• Antibiotic history

How to Prevent a MRSA Infection

Hospital-associated MRSA infections have a specific protocol to be followed by all those within a hospital or health care center including patients, visitors, doctors, nurses, therapists, and cleaning staff. This includes the following steps to prevent the spread of the infection.

1. Hospital-Based Precautions

Keep Hands Clean

Hands must be thoroughly washed with warm water and soap or a hand sanitizer with an alcohol-base before visiting each patient.

Disinfect Surfaces

Each piece of equipment within the hospital, including each room, must be cleaned with professional standards in mind. Each hospital setting has a cleaning protocol to follow.

Quarantine Patients

MRSA-infected patients must be separated from other hospital patients. These patients will also be asked to remain in their room when not having tests.

Wear Protective Clothing

All people entering a room of a MRSA-infected patient will wear a gown and gloves while in contact with the patient. These items will be properly disposed of after exiting said room and hands are to be washed.

2. Community-Based Precautions

Community-associated MRSA infections have a lower risk of spreading with the following factors:

Wash Hands

Use warm water and soap to frequently wash hands. Scrub for at least 15 seconds and use a disposable towel to dry and another one to turn off facet.

Use Hand Sanitizer

Always carry an alcohol-based hand sanitizer for times you have no access to soap and water.

Trim Nails

Keep nails short to avoid collection of germs under the nailbed.

Cover Exposed Wounds

Cover all cuts, scratches, and wounds covered with a sterilized gauze or bandage.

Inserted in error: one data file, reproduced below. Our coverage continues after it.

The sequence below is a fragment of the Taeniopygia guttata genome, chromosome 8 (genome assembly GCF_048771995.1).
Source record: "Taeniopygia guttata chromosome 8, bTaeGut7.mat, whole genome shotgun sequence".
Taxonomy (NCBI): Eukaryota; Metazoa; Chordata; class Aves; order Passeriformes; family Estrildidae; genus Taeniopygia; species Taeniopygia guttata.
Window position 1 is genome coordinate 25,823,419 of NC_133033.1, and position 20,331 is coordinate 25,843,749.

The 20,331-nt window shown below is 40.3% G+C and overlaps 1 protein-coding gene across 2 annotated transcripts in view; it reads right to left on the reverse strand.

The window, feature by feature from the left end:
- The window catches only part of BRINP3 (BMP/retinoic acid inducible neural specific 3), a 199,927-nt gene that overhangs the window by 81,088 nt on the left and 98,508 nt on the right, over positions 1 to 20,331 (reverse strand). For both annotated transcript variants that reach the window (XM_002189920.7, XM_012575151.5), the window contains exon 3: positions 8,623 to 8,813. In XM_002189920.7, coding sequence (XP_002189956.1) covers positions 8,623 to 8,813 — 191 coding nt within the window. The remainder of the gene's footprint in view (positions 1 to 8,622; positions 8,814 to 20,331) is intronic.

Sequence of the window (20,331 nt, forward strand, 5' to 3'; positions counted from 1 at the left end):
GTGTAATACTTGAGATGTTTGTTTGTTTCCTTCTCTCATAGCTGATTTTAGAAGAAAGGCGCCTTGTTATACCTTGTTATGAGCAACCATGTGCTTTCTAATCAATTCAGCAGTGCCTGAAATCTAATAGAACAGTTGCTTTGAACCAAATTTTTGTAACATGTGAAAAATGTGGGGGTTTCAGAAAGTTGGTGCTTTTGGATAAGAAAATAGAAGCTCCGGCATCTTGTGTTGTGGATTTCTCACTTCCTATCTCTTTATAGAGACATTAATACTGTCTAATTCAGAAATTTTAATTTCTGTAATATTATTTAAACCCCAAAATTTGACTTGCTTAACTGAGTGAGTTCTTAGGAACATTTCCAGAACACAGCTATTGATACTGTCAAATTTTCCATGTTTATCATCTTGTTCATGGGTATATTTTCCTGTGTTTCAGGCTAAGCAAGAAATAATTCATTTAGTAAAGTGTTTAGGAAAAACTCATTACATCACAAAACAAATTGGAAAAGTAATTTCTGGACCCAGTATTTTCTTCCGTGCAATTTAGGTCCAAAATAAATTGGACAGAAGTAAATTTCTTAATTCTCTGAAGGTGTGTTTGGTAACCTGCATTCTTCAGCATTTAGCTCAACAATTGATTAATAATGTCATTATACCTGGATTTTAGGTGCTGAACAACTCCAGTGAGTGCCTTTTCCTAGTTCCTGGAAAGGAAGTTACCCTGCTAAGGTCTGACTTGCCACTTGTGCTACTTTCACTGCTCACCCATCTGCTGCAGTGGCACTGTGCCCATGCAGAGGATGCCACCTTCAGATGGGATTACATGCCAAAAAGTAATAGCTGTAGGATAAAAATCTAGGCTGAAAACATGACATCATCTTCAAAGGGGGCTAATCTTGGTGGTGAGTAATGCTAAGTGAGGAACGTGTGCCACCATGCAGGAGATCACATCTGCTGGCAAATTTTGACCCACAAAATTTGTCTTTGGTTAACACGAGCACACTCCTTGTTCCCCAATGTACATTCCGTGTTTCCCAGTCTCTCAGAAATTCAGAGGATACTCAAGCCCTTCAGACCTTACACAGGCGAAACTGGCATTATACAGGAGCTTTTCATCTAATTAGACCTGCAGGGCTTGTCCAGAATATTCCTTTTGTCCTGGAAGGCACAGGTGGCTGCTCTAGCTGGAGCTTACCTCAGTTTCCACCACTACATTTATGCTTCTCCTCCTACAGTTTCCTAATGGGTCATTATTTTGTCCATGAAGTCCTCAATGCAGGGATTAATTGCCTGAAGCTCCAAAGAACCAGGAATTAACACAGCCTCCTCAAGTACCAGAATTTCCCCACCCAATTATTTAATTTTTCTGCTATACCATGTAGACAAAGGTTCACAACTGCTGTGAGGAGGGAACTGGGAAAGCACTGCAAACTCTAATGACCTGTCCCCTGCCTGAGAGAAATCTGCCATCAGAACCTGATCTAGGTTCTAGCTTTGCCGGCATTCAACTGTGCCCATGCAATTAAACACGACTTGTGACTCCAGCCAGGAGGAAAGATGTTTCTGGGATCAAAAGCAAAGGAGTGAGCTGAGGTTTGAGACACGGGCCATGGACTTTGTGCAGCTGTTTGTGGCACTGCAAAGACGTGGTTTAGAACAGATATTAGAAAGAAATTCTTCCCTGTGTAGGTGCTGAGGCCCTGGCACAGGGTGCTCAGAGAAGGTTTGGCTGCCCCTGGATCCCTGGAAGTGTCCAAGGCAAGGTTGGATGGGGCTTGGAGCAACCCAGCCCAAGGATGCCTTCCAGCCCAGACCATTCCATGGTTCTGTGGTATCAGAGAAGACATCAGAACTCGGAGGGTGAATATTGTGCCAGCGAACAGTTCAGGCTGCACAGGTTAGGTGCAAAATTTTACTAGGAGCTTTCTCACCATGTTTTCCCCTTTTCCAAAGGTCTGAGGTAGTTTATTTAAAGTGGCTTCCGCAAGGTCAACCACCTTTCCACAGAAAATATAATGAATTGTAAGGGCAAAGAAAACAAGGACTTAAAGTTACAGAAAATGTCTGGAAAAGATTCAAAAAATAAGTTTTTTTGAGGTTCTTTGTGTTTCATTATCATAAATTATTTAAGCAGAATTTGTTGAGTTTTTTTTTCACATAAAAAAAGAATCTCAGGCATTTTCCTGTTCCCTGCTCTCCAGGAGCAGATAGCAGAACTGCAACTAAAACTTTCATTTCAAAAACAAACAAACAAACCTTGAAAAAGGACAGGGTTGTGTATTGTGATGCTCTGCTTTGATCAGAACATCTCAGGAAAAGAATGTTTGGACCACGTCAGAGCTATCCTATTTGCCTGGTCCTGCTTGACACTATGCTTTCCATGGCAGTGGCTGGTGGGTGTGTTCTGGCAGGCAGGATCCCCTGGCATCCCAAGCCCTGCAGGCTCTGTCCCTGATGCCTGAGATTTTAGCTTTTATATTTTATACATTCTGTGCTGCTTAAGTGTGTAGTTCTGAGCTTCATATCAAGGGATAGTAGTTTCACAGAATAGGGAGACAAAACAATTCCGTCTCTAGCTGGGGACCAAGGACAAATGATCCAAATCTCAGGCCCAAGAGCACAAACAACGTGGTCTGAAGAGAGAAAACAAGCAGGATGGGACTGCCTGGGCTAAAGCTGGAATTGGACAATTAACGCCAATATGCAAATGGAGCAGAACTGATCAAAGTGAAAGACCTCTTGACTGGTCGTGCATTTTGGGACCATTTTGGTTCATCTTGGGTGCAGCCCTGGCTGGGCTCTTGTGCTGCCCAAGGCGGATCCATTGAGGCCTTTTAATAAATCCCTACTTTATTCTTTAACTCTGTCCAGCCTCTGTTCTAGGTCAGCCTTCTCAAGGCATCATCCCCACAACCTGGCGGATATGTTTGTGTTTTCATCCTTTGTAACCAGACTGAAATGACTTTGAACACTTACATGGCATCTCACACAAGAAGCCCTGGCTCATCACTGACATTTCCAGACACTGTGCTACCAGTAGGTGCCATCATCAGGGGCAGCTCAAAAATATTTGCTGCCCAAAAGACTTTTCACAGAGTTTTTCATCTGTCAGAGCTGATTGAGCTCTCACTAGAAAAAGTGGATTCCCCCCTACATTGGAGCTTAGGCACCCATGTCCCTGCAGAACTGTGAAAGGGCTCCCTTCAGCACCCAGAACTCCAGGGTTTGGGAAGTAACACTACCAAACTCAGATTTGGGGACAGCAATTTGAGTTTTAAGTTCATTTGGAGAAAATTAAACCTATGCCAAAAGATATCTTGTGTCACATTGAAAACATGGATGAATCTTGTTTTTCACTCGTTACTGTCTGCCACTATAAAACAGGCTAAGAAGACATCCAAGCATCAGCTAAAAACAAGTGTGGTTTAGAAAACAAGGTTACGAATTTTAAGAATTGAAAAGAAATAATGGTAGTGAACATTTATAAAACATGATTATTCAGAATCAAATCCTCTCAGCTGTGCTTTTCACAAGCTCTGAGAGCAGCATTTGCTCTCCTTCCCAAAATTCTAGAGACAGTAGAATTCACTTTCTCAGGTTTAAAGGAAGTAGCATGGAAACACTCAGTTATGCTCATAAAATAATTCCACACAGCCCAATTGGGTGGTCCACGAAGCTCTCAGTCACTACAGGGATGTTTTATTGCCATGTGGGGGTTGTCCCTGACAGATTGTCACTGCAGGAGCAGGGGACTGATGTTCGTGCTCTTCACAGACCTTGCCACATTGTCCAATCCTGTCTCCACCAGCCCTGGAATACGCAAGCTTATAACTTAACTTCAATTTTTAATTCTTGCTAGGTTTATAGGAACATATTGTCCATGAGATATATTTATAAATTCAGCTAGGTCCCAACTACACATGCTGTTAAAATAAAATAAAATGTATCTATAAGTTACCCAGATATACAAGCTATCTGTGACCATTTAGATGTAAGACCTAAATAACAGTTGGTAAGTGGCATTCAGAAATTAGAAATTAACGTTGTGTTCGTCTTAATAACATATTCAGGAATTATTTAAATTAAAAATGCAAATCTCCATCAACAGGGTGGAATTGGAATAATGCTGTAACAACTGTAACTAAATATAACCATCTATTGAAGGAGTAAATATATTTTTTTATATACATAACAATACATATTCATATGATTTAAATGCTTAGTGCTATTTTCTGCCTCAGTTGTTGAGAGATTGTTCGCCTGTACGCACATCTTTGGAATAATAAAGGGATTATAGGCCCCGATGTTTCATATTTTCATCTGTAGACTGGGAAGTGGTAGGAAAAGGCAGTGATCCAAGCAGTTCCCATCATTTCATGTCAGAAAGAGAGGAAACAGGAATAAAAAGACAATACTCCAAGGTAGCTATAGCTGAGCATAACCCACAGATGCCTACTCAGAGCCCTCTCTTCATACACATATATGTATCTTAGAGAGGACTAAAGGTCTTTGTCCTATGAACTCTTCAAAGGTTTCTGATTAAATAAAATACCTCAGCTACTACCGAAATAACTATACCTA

Avoid Sharing Items

Do not share personal items such as towels, bedding, clothes, athletic equipment, soaps, and lotions.

Shower Regularly

Athletes should always shower after each workout, practice, or game.

Clean All Items

Use hot water and detergent to wash clothing and bedding, especially if you have been in contact with an infected person or have had the MRSA infection.

A MRSA infection can be a difficult infection to combat due to its drug-resistant defense and the fact it is easily spread in a hospital or community setting. It can first present itself as a small bump or pimple and is usually accompanied by symptoms that can mimic other health conditions. Common sense is the best prevention of spreading the infection as maintaining good personal and environmental hygiene is key. Those within the hospital setting must take extreme precautions to avoid spreading the infection from patient to patient.



Sources:
Akpan, N., “New Antibiotic for Deadly MRSA Infections Found Right Under Our Nose”, PBS Newshour, July 27, 2016; http://www.pbs.org/newshour/rundown/new-antibiotic-deadly-mrsa-infections-found-right-noses/, last accessed February 15, 2017.
“MRSA Infection”, Medline Plus; https://medlineplus.gov/mrsa.html, last accessed February 15, 2017.
Nichols, H., “MRSA: Treatment and Prevention,” Medical News Today, October 19, 2015; http://www.medicalnewstoday.com/articles/10634.php?page=3, last accessed February 15, 2017.
Gonzalez Gompf, S., “MRSA,” Medicinenet; http://www.medicinenet.com/mrsa_infection/article.htm, last accessed March 8, 2017.
“MRSA Infection,” Mayo Clinic; http://www.mayoclinic.org/diseases-conditions/mrsa/basics/definition/con-20024479, last accessed March 8, 2017.